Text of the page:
The Mason City Globe-Gazette from Mason City, Iowa on February 25, 1931 · Page 15
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February 25, 1931

The Mason City Globe-Gazette from Mason City, Iowa · Page 15

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Mason City, Iowa
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Wednesday, February 25, 1931
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Page 15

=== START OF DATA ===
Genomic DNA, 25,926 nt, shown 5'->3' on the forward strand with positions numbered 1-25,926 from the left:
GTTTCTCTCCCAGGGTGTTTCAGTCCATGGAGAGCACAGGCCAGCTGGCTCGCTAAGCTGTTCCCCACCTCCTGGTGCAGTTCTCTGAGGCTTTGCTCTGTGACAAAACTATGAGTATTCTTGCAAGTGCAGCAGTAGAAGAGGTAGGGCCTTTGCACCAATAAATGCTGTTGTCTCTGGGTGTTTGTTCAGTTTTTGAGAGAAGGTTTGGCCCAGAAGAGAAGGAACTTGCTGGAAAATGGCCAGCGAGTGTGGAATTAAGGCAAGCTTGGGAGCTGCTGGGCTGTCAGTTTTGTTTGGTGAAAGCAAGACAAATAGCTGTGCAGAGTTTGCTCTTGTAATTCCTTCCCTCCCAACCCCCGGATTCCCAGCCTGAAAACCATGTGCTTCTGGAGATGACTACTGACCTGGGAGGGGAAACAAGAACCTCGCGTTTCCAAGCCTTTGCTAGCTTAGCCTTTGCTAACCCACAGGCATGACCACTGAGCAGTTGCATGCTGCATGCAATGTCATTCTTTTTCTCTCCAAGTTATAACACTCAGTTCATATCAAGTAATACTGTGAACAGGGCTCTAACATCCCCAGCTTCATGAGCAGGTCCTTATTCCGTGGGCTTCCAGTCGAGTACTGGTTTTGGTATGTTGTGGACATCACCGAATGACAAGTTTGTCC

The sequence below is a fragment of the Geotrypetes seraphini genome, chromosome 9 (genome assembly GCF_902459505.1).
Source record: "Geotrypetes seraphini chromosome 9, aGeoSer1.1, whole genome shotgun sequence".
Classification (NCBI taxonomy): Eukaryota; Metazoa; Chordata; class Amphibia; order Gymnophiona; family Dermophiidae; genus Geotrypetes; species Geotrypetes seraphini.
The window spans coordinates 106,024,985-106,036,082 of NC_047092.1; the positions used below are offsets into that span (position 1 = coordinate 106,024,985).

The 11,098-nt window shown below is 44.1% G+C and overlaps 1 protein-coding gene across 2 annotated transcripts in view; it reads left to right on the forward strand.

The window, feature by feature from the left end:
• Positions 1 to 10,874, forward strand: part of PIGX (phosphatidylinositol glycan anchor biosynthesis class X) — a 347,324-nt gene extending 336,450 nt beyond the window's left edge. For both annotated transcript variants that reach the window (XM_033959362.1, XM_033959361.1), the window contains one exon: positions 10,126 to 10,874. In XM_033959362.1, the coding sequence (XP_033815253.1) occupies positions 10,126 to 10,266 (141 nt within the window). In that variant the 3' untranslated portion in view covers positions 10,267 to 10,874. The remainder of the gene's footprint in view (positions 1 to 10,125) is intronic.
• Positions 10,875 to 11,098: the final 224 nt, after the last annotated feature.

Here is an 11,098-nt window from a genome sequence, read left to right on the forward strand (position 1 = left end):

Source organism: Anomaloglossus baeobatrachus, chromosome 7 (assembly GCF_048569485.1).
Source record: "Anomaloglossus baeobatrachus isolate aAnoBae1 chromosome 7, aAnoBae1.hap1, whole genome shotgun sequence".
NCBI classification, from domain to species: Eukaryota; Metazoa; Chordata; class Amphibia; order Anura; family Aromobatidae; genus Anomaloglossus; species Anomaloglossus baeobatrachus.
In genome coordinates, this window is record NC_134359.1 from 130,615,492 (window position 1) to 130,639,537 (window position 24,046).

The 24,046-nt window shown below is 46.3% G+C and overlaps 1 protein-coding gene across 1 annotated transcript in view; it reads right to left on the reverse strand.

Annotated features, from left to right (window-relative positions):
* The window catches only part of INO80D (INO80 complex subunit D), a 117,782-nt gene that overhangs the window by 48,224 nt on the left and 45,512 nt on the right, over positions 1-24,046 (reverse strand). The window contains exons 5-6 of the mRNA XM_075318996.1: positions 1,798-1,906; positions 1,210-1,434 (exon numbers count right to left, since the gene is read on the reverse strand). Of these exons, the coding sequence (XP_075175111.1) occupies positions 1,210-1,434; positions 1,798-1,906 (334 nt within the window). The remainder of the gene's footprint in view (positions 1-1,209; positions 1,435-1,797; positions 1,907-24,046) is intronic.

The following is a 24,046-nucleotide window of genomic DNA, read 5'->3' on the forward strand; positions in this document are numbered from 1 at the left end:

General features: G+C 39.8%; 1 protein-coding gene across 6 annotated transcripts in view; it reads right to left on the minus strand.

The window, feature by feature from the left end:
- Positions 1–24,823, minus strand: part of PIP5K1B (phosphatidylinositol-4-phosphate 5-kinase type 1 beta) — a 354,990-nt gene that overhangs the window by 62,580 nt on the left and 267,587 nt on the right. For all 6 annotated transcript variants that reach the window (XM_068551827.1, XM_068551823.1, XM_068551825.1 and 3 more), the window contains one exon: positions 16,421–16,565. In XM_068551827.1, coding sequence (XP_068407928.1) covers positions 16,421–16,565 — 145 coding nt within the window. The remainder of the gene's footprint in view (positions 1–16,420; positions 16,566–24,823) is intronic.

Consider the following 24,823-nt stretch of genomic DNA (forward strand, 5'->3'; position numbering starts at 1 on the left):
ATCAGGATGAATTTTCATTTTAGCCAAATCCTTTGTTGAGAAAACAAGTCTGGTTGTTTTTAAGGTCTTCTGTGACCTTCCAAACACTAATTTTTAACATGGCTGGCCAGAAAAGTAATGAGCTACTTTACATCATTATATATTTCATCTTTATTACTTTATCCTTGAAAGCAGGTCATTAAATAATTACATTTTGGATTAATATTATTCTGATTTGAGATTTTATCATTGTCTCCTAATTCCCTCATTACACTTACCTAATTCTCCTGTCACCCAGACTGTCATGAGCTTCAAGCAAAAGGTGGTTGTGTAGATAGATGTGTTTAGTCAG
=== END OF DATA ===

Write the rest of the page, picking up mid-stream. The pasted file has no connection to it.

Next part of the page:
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FEBRUARY 25 1931 MASON CI7Y GLOBE-GAZETTE 15 MAD LAUGHTER .^.j^.rJQ BY L-KNTItAL. IflESq A SS OU AT [OS -CO I 1 A THRILLING MYSTERY STORY + by MILES BURTON MUGGS McGINNIS BEAD THIS FIRST: After the theft of the famous Hardway diamonds «nd Inspector Brooks Is killed, Sir Edrio Conn-ay, police commissioner, puts his young friend Dick Penhampton, who is in love with pretty Alison Weather- ·lelgh, on the trail. Disguised as Captain Blackwooi!, a down-ana-outer, Dick gets a Job from a gang leader known as the Funny Toff, who - Dick does not see, but hears his maniacal laughter. His first mission Js to a deserted house at 'midnight, where ho discovers the dead body of a crook named Herridge, who originally stole the jewels. One of the diamonds has been placed on the man's breast. Dick again hears the frightful laughter of his unseen employer. The placing of one of the diamonds on the body discloses to Dick that he is known liy the Funny Toff. He feels a sudden wave of shame nt the realization. Inspector Pollard has been on the trail of the - jewels, working Independently of Dick. NOW GO ON WITH THE STORY. CHAPTER 19. Inspector Pollard, tho lacking in Imagination, was a methodical and experienced detective. He knew, for Instance, from the nature of the crime, the type of criminal who had commited it. At first sight, the theft of .the Hardway diamonds had seemed to be the work of the specialized and scientific burglar, such (j? as Pussy Herridge. If this were the case, the problem of their recovery was only a matter of 'routine. A careful combing of the various receivers of stolen property would almost certainly result in the recovery of at" least some of the stones. Pollard knew well enough that the necklace %vould have to be disposed of piece-msal and not as a whole. But the murder of Brooks had . changed the whole aspect of the matter. No ordinary burglar, or receiver, would go to the lengths ,of murdering a police officer. For the matter of that. Brooks wouM not have fallen a victim to anybody of that caliber. The manner' of his death, and. more particularly) the insolent addressing of his body to the assistant commissioner, proved that the murder was the work of some superior and powerful mind. And, in Pollard's experience, only one such criminal mind existed: The Funny Toff. He resolved that his procedure must be to discover the identity of this mysterious individual, of whom he knew nothing beyond mere fleeting whispers. He was not deterred by the fact that almost every offi- , cer in the Yard had made the same resolve. It was perfectly clear to 5 him that Brooks had come to the ' same conclusions, that ha had dei|. termined to attack the'Funny Toff singlehanded, and had 'been mur- MJftred for his pains. Pollard had no jf*-intention of following his example. : Brooks, before his departure for Wapping on the evening following the theft of the necklace, had told him of" the curious adventure of Pussy Herridge, and of his suspicions that he was the burglar. Pol? lard had interviewed that worthy, f before his release from gaol, and [ had had a heart-to-heart talk with him. He had a curiously insinuating manner, and found no great diffi- , culty in persuading Pussy to un^ burden his mind. ,- , "Look here, Pussy, it is no good *\'' t beating about the bush," he said. 'We know all about you, and we know perfectly well that you pinched the necklace. I'm talking to you as a friend, and, if you're straight with me, I can promise you that anything you tell me won't go beyond us two. Who was it took the that's the last I see of them. If they I didn't take the sparklers to the Yard, they must have gone off with them themselves, see?" Pollard had returned with his interview with Pussy in a very thot- ful frame of mind. He had the impression that Pussy had been speaking- the truth, at least as far as his "arrest" was concerned. That he had been duped was perfectly obvious. Pollard had subsequently established the fact that no plainclothes men- had been operating with a car in the West-End that night. Some criminal gang had learnt that Pussy meant to make an attempt on the Hardway diamonds that night, had lain in wait for him in the guise of police officers and had relieved him of his loot. So much was apparent. He knew the criminal mind well enough to be sure of the uselessness of questioning Pussy as to his confidants. Pussy had only spoken of his "arrest" because he believed that members of the .police had been involved. He would refuse to give any \ information about his associates. Since then, PollardTiad given orders that Pussy was to be watched, with a view to discovering who was likely to have known advance of the intended burglary. Somehow the trick which had been played on Pussy suggested the Funny Toff. This elusive person had got possession of the necklace. Brooks, by some means, had learned this, and had found a clew whioh had set him on his track. And, almost by accident, Pollard himself had unearthed an amazing fact, so amazing that for "a moment he had believed that he had dicovered the identity of the Funny Toff. On the sunday morning of Dick's ^ visits to Sir Edric, he could not sleep. The theory which he had founded upon this identity was'so baffling that it would allow his brain no rest. Consequently, when the telephone rang and ,a message came for him that the assistant commissioner would like to see him in his office as soon as possible, he answered the~ call with considerable alacrity. He betrayed no astonishment when he found Dick in the assistant room, 'but greeted 'Hullo!" exclaimed commissioner's him sedately. Sir Edric. "Have you two met before?" "I had the pleasure of calling upon Mr. Penhampton the day before yesterday, sir," replied Pollard quickly. "He was good enough to give me certain particulars of the Hardway necklace." "Well, he has rather a story to tell us," replied Sir Edric "We needn't go into the details now The urgent point is that found a dead man on the Essex marshes, not far from Rainharr "station. I have already had the lo cal police informod and have askec them to put a guard over the body until we have had time to see The curious thing is that, with tin body, was one of the diamonds from the missing necklace. Here it is. (TO BE CONTINUED) necklace from you?" Pussy winked at him · slyly. "What's the game, guv'nor?" he replied. "Is this a trap, or has some of your chaps run off the deep end?" "It's no trap, pussy," Pollard assured him. "We have our suspicions, of course, and it wouldn't do you any harm if you were to confirm them." "So that's It, is it," said Pussy, with an air of satisfaction. "Nice thing, isn't it, when the police,iurns into rogues themselves. You ain't found them two plain-clothes chaps yet, then?" An inkling of the truth flashed across Pollard's mind. "No. Pussy, we haven't, and that's a fact," he replied. "We want your help, that's what I/came here for. If you can, tell us anything helpful, I'll soon have you out of this." "You've nothing against me. as it Is," returned Pussy quickly. "Still, seeing as it's your own chaps as have^got the stuff, there's no harm In me spinning the yarn. It's like this, Mr. Pollard. I was just taking a walk thru Woodbridge Square that night, when I sees something a-lying on the pavement. I picks it up, and bless me if it ain't a case with a lot of sparklers in it. Well, I thinks 10 myself. somebody's dropped this little lot. Best thing I can do is to take it round to the station." "Very honest of you, Pussy," put In Pollard ironically. 1 "I was on my way to Vine street," continued Pussy, disregarding the interruption, "when one of your plainclothes craps comes after me. and, afore I could say a word, clasps the bracelets on me. I knew it wasn't good saying nothing, you chaps are too suspicious to listen to ^ fellow. The man takes the sparklers from me, and puts me in one of them grey police cars he had waiting. Well, I thinks, these chaps won't listen to the truth, they'll make it out a fair cop. So I bides my tim3 an-1 when the chap wasn't looking, I slips out of the car and ·ops it." "Didn't they come after you?" asked Pollard. "Shouldn't wonder," replied Pussy. "Anyhow I heard the chap what put the bracelets on me holler out. But T aJvea. 'em the slin in. the /oe. and. To Beautify Highways. SANTA ROSA, Cal.--Theodore Roosevelt post of the American Legion is planning as a communit 1 service project the beautification c the main highways leading -into Santa Rosa, principally the famou "Redwood Highway." A "tree plant ing" day is to be held this spriiy when redwood trees will be planted Sponsor Air-Cadets. ALLIANCE, Ohio-r-Charles C Weybrecht.post 106 of the Amerl can Legion has been selected as the Alliance organization to sponsor boys' group to become affiliate with the American Air Cadets, Inc The purpose of the grolup is to or ganize boys under the age who will devote time -to building model aircraft. Congress is always going off half cocked and doing something with out mature deliberation. Just look at the way they are rushing int action on the Muscle Shoals matte after only 12 years of study.-- Nnslwille Southern Lumberman. The Globe-Gazette Offers Booklet on BEAUTY HINTS No greater service can be rendered a woman t^an to assist her in preserving and enhancing the beauty and charm with which nature has endowed her. This service is undertaken in the booklet, BEAUTY HINTS, 32 pages of the most practical and helpful suggestions and information available from beauty experts, physicians,, and physical culture authorities. Every phase of the subject is covered, from the care of the body to the artificial aids to beauty that may be used safely and effectively. To procure a copy-fill out the appended coupon carefully and enclose 6 cents in coin or stamps to cover cost, handling and postage. The Globe-Gazette Information Bureau, Frederic ,1. Hnshin, Director, Washington, D. C. I inclose herewith 6 cents in coin or stamps for a copy of the hooklet on BEAUTY HINTS. Name Street City .. State '. WEtu.vbu COME HERE WITH ME. T'UL snow YA, TH' BREAD LIME. - THAT BACK THERE IS A RUM OtJ A These De- .pression Days! Copyright, 1931, by Central Piesi AuocUUon. Inc. BV GOUUY, I'M GOING OUT WHV rAAGGIE HtREDTHATr MEW SERVAKTr. HE'S NOT A BUTLER-- HE'-S MOT A , CHAUFFEUR ^ SO.OO A WEEK. IS TOO MUCH TO PAV FOR A Spy- hv\AGG!E% OUT- WOW 1'LU, HE.f-RH\S EXCUSE. FOR TAKIMG N\Y AND I WAMT TO KNOW- WHATArAl PAYING you * SO.OO A WEEK FOR WIFE. HIRHO N\ AS VAUE.V FOR HER BA.UYIFUL. TEA-HOUND J AT ONCB!' THE "AS "AD V HAV STROKE. § 1531. Inn Failure Service. Inc.. Creal Brilalo rlshls reserve.!. OH,GOT MfJ4Nrr« GOHG I TO PAN TV\lS Otie VltU-TWrs BcrTeR fWKG, NO ftu- -- (M-1D HE SWO VT VtKS TOW TELL. ME GEE, AND HE JUST" SltAPUN '' ENOUGH IHSORANdE HOUJ --ITH1KVO \co COULD UOOKEO tUOUGH wmour I'll Be Seem' Ya Often! By Paul Robinson Pressure Pete P, ?(YiT MftM To HELP M£_ · £r -fa «epitV. 06 TH6. PfMNT \ G.O UP TOP FIT5L-3T Pete's Too EVT?- COMERS. CO^Y Tt5 CATCH 'CM. AN(' IP CUE OPEKJ THE DOOR.TO LET IN ~K HEL-P OOTL.L G0 BIROS. CUM-SCT /*" Tt-te/'o JUTWT CAW ooe DO, / Twrr TwTc(_t_L_oeo FOR, UJE. DO':" ,--A PUT TwOM THAU | HERE'S I MET. TAKE IT 1 QUICK.! VQO CAN CATCH / UJ(TH TMlS AM ' VAV! LOOK. AT ! THAT'S MOUHPO' DOUJM ONl_V THREE. MORE TO CATCH . I THAT NET ',D BETH. 1 BETH/RAISE. Tt-ie LjUtNDOUJ JE5'A 'LITTLE BIT.'.' I've GOT rSOMP'tO'TMAT'L-L. MrHl_P VUM.'.' MOT HURT'EM- Buddy to the Rescue B" Leslie Forgrave 5VVir i V, IT'S ALMOST NOOM, HV DON'T VOL) COME OUT OF VOLJR STATEROOM? WO CLOTHES? WELL, FDR SOODMESS SAXES, WHAT'S HAPPEMEO TO THEM ? I AIMT GOT WO CLOTHES LAST MIGHT I UNDRESSED IN THE DARK. AMD PUT THEM IN THAT LITTLE CLOSET AND MOW GONE/ I 1 TDOM'T Thru the Porthole ^^ Copyright; 1D31, by Central Press Association, Inc^